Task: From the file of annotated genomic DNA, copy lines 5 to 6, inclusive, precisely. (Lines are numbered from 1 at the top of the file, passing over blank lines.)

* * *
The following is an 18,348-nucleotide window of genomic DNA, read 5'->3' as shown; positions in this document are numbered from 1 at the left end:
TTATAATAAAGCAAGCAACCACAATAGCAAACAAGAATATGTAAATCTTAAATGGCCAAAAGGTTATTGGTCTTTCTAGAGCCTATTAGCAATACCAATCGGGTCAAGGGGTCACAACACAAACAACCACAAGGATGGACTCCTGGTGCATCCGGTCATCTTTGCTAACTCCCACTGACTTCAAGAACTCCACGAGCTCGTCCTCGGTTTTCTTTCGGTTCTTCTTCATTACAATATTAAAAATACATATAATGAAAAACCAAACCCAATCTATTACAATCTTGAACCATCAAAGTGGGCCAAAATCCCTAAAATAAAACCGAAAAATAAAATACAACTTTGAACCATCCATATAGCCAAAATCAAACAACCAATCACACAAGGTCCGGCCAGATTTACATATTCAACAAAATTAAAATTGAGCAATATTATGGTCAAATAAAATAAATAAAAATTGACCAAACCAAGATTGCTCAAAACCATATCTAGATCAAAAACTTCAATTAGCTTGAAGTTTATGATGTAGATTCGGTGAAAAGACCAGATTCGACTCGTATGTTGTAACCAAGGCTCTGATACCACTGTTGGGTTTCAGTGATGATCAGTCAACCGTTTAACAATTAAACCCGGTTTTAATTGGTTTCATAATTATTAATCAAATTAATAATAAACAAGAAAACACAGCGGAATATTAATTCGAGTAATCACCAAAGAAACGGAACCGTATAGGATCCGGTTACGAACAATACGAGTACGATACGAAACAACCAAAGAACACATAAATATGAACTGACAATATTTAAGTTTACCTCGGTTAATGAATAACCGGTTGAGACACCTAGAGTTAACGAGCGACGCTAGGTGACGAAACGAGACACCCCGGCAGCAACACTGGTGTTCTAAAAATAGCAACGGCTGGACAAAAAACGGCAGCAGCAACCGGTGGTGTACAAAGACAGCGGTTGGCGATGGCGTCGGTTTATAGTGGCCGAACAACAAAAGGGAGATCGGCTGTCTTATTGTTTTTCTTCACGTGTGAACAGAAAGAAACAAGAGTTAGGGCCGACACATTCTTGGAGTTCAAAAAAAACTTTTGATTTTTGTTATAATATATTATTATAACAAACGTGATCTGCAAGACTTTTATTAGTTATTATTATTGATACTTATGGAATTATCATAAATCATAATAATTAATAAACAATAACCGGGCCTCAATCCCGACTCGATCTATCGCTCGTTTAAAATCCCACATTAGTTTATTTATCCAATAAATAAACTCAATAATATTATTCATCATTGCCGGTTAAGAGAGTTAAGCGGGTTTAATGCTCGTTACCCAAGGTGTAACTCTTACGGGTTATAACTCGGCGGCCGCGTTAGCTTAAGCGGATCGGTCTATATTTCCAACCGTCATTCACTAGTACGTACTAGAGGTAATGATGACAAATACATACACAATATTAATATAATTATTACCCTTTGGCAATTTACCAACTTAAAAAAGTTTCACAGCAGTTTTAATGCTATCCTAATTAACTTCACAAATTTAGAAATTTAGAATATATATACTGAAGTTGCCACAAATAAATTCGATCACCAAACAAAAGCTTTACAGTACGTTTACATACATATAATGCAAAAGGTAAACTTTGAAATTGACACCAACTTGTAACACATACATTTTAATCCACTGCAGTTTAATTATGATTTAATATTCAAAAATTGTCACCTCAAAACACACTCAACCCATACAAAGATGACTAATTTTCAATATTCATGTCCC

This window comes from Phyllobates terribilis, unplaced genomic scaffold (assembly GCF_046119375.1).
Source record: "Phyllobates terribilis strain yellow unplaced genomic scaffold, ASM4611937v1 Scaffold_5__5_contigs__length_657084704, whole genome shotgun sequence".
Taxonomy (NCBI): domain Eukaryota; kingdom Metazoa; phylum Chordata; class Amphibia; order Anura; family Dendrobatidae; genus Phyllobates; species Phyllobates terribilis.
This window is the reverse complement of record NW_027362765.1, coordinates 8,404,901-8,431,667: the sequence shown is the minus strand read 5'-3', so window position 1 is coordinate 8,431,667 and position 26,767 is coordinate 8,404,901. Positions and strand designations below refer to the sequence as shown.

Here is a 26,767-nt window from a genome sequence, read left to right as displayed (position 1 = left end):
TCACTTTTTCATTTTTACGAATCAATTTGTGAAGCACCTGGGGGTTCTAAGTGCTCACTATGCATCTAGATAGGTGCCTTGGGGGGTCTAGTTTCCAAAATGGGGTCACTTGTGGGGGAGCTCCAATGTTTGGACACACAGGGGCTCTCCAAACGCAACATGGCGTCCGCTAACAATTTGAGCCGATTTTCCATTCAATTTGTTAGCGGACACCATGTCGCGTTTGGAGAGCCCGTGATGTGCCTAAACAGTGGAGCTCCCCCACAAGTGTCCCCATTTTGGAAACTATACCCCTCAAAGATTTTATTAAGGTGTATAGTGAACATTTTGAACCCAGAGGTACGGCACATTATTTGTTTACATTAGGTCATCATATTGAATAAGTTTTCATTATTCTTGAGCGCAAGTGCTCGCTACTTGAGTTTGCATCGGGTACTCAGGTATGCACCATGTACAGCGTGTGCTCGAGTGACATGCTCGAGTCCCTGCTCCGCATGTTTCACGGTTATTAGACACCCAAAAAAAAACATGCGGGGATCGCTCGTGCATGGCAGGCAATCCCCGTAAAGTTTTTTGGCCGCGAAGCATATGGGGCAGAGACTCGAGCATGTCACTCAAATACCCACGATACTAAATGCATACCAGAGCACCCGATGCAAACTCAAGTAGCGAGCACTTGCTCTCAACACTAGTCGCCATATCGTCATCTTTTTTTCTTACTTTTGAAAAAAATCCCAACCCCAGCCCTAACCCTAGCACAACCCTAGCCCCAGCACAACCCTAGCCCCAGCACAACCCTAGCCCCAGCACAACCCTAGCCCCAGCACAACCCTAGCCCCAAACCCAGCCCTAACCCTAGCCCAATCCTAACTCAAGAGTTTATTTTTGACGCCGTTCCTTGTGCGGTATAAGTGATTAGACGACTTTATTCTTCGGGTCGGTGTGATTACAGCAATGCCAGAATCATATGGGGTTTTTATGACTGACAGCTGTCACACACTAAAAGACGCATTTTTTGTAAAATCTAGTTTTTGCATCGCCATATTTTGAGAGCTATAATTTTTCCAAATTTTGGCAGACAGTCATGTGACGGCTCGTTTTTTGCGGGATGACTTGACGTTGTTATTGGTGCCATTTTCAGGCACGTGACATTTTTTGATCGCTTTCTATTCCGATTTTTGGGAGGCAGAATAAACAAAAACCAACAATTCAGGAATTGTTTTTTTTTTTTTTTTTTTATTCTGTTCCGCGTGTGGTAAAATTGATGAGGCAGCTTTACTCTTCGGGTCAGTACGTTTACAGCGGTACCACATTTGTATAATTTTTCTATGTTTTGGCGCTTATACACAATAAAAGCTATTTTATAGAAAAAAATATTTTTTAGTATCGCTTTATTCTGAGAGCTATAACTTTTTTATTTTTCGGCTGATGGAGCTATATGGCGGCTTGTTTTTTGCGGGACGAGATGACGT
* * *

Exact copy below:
Taxonomy (NCBI): domain Eukaryota; kingdom Metazoa; phylum Chordata; class Amphibia; order Anura; family Dendrobatidae; genus Phyllobates; species Phyllobates terribilis.
This window is the reverse complement of record NW_027362765.1, coordinates 8,404,901-8,431,667: the sequence shown is the minus strand read 5'-3', so window position 1 is coordinate 8,431,667 and position 26,767 is coordinate 8,404,901. Positions and strand designations below refer to the sequence as shown.